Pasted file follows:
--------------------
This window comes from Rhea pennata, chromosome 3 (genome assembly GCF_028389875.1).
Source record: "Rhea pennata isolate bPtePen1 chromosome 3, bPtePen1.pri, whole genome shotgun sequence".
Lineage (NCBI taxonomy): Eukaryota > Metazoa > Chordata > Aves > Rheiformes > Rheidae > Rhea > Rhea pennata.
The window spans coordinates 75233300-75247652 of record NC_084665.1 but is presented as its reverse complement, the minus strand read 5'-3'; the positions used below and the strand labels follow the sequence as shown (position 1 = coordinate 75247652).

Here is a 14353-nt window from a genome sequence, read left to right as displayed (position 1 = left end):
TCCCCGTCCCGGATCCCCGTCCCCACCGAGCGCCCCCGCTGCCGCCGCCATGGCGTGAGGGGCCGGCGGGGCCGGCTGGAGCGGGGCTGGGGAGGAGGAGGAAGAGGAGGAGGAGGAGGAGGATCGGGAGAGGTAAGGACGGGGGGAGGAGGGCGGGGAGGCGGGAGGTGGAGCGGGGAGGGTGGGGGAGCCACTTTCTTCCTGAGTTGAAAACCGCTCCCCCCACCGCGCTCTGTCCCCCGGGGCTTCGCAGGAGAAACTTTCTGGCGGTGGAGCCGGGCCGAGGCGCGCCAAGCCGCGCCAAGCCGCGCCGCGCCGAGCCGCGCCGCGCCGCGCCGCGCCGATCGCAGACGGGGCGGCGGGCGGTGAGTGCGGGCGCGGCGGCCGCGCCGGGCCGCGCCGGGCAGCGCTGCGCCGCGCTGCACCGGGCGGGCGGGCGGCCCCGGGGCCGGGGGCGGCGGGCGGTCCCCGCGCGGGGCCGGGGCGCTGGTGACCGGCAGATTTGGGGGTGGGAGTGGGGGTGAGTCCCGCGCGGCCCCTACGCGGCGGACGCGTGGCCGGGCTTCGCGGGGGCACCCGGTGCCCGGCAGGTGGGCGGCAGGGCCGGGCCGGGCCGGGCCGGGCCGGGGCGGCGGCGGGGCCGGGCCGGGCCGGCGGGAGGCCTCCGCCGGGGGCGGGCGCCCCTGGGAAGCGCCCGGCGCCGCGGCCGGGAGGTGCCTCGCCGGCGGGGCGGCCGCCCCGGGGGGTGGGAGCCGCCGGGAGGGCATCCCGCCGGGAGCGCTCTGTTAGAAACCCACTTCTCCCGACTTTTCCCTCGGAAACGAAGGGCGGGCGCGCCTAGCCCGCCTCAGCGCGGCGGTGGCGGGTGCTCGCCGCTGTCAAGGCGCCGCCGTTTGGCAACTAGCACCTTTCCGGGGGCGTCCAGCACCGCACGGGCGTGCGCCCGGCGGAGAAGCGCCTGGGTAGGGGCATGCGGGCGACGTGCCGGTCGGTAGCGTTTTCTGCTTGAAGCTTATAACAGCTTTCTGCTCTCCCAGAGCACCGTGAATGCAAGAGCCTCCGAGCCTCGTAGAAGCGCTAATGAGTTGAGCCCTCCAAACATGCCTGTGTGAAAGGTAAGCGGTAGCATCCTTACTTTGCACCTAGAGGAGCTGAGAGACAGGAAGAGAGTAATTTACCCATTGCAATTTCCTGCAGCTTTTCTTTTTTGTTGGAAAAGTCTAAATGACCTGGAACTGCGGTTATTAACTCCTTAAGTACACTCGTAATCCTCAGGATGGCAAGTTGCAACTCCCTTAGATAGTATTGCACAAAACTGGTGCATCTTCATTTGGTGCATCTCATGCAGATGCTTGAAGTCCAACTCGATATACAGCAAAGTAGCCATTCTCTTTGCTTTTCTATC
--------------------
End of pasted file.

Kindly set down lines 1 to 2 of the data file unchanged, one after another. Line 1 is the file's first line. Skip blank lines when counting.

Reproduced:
This window comes from Rhea pennata, chromosome 3 (genome assembly GCF_028389875.1).
Source record: "Rhea pennata isolate bPtePen1 chromosome 3, bPtePen1.pri, whole genome shotgun sequence".